Work@War in Israel highlights the importance of this approach, especially in the context of the growing trend of workplace flexibility. Such flexibility, which allows employees to tailor work to fit their lives rather than the other way around, is invaluable in the current environment, a microcosm of work under extreme stress. It aids in replenishing energy resources amidst the various factors that deplete them. Consider, for example, the four primary areas of energy that Schwartz identifies: physical, emotional, mental, and spiritual. Each of these domains requires careful nurturing, particularly in times of crisis, to ensure sustained productivity and well-being.
Physical energy, the bedrock of our bodily strength, is fueled by nutrition, physical activity, sleep, and rest. When we transition from rigid work schedules and locations to managing energy resources, we empower individuals to make choices that best suit their needs. For instance, an employee might decide to work from home if they’ve experienced a restless night due to stress or sirens, allowing them to sleep in and start their day later. This flexibility enables them to structure their workday differently, incorporating breaks, physical activities, or relaxation periods before resuming work.
The skills required to effectively manage hybrid work environments are particularly relevant in the context of Work@War. These include coordinating available hours, enhancing the ability to work independently and asynchronously, and measuring outputs not hours worked. Developing these competencies is not only crucial for adapting to wartime conditions but also for thriving in an ever-evolving global work landscape.
Emotions: The Quality of Energy – There’s an undeniable link between our emotions and our effectiveness. Positive emotions like strength, capability, and optimism fuel our peak performance. However, when confronted with significant difficulties or unexpected challenges, negative emotions such as irritability, impatience, anxiety, and insecurity can arise. These energy-draining emotions hinder our focus and erode our patience.
Learning to recognize the triggers of such negative emotions is crucial for managing our reactions, even in regular times. However, during periods of collective difficulty, such as war, there’s an enhanced need for empathy. It’s important to understand that there will be days when it’s challenging to be at our best. Acknowledging and accommodating this reality in ourselves and others is vital for maintaining a healthy emotional energy balance.
The Brain: Focusing Energy – In times when tasks abound and time and energy seem scarce, the temptation to multitask is high. However, this approach is counterproductive. Distractions significantly deplete our focused energy. Research shows that even brief diversions from a task – such as pausing to answer an email or take a phone call – can extend the time required to complete the main task by up to 40%, a phenomenon known as “Task Switching.”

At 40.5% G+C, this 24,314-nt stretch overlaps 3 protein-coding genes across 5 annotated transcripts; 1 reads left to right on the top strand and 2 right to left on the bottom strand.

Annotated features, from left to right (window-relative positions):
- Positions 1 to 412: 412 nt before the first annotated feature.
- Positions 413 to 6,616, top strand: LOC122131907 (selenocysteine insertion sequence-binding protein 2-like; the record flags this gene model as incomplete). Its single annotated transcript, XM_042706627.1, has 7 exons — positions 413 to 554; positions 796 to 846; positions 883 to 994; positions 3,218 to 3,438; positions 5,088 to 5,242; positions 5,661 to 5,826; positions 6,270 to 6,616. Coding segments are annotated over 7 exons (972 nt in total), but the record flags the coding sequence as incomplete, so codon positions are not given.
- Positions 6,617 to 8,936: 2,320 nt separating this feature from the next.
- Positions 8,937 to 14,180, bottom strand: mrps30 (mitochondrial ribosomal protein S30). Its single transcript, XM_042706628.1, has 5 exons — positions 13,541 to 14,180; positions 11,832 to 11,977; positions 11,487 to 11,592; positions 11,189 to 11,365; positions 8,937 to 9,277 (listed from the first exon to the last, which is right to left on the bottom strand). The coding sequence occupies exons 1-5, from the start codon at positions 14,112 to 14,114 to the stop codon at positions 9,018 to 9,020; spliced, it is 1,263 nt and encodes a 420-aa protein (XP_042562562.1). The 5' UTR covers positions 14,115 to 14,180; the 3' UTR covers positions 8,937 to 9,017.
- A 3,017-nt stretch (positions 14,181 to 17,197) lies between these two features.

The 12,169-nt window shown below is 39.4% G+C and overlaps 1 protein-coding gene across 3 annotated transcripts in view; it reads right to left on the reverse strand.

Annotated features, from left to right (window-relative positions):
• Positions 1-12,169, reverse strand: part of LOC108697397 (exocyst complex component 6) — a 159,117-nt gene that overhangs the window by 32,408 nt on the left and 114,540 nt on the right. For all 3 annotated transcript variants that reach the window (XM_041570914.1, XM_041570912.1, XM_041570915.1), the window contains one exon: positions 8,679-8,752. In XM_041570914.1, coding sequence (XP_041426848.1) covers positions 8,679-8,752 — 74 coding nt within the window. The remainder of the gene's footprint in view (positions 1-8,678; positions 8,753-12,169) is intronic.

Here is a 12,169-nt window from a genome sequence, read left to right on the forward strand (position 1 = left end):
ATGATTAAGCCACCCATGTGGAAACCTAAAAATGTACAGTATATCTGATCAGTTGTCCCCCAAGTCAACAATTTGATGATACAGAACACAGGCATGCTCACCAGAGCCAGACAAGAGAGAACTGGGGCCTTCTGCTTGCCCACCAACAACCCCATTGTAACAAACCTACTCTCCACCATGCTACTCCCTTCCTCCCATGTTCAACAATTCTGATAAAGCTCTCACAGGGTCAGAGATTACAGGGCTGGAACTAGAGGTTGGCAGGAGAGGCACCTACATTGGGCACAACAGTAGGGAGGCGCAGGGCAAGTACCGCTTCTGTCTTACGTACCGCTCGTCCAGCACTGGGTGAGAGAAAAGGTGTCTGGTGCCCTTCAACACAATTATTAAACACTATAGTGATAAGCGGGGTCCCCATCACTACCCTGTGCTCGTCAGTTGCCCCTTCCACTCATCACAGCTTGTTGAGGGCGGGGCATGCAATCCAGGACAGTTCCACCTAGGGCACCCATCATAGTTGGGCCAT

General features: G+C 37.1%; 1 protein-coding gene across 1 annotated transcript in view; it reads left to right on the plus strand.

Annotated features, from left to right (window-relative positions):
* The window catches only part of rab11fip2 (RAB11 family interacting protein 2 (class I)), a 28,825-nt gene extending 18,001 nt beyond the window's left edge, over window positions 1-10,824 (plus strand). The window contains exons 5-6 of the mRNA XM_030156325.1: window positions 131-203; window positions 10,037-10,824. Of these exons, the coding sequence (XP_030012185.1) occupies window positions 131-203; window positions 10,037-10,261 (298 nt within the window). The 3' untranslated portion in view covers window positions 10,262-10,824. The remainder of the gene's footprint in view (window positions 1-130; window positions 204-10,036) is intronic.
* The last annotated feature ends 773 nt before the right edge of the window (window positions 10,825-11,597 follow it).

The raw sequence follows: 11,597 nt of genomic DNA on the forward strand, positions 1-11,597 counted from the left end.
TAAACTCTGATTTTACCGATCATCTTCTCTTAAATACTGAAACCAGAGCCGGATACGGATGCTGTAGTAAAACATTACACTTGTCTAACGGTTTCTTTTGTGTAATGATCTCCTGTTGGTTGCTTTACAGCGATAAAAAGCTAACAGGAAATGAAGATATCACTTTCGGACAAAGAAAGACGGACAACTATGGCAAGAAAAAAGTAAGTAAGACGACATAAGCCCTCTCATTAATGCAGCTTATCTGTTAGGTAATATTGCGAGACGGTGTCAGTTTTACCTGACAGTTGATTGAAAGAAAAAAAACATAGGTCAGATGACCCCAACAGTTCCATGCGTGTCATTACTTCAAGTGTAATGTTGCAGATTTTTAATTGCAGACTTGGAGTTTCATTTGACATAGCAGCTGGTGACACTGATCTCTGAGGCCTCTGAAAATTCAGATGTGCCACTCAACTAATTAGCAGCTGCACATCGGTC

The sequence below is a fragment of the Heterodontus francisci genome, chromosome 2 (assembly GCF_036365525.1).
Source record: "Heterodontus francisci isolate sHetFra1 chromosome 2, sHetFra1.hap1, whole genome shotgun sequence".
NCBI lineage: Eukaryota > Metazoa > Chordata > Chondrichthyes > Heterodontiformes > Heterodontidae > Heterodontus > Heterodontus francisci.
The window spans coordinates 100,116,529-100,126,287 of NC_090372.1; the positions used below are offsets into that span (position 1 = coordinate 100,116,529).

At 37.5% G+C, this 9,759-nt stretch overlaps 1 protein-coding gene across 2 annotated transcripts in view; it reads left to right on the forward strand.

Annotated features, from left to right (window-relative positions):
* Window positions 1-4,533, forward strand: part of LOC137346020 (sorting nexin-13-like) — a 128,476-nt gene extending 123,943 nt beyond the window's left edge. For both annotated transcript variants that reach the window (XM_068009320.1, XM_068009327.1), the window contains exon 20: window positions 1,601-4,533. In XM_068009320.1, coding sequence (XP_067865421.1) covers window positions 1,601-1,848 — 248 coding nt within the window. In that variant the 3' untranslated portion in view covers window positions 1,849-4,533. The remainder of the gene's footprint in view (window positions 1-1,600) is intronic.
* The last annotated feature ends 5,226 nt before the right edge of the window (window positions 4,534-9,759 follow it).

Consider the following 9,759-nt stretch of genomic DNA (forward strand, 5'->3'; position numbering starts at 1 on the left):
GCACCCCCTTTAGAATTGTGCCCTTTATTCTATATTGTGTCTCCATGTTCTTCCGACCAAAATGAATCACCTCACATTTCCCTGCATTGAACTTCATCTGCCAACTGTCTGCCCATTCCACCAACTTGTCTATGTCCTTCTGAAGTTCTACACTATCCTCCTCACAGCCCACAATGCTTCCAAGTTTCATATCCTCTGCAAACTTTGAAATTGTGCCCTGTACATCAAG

A more effective strategy is to fully concentrate for 90-120 minutes, take a replenishing break, and then move on to the next task with complete focus. This approach is where the flexibility of modern work environments, including remote work, becomes advantageous. It allows individuals who require high concentration for their tasks to better manage their work sprints and intersperse them with energizing breaks. Microsoft’s findings labeled as the “triple peak workday” reinforces the notion that when employees have the autonomy to choose their optimal work and rest times, they tend to spread their workday over three focused blocks with longer breaks in between, leading to enhanced productivity and well-being.
The Spirit: Energy of Meaning – This form of energy drives us to act, even in difficult circumstances. In Israel this is now particularly evident in the way civil society rallied since the outbreak of the war to assist survivors of the attacks and civilians evacuated from conflict zones, rescue and evacuation of animals from these zones as well as support for the families of those who were abducted or went missing during the war. Such energy of meaning can also be seen in workplaces as people are motivated not merely by the desire to return to normalcy, but because their work is perceived as important, significant, and valued. The war provides numerous instances of individuals contributing passionately, whether it’s to sustain the nation’s food supply, protect the economy, or build the future. This principle applies not only in times of war but also in the evolving landscape of work.
Your best people work not because they have to, not because you tell them to, not because you measure them on it. They work because they want to. Because working for you is their way of achieving their purpose in life.
Work@War is teaching us that the evolving world of work equips us with the tools necessary to navigate its challenges effectively. We need to prioritize the well-being of our employees, enabling them to better care for themselves and their work. The shift from rigid time management to a more flexible approach also facilitates energy cycle management, benefiting both employee welfare and productivity. This isn’t merely a personal or organizational strategy; it’s a revolutionary approach to achieving a harmonious work-life balance.
Interestingly, the necessity of managing work in times of war brings an unexpected silver lining. Without our explicit choice, we are developing managerial skills that are crucial for leading and motivating people in a dynamic, unpredictable work environment. This experience ensures that when we next face strategic, economic, or business changes, they will seem less daunting, and we’ll be well-prepared to handle them with greater ease and confidence.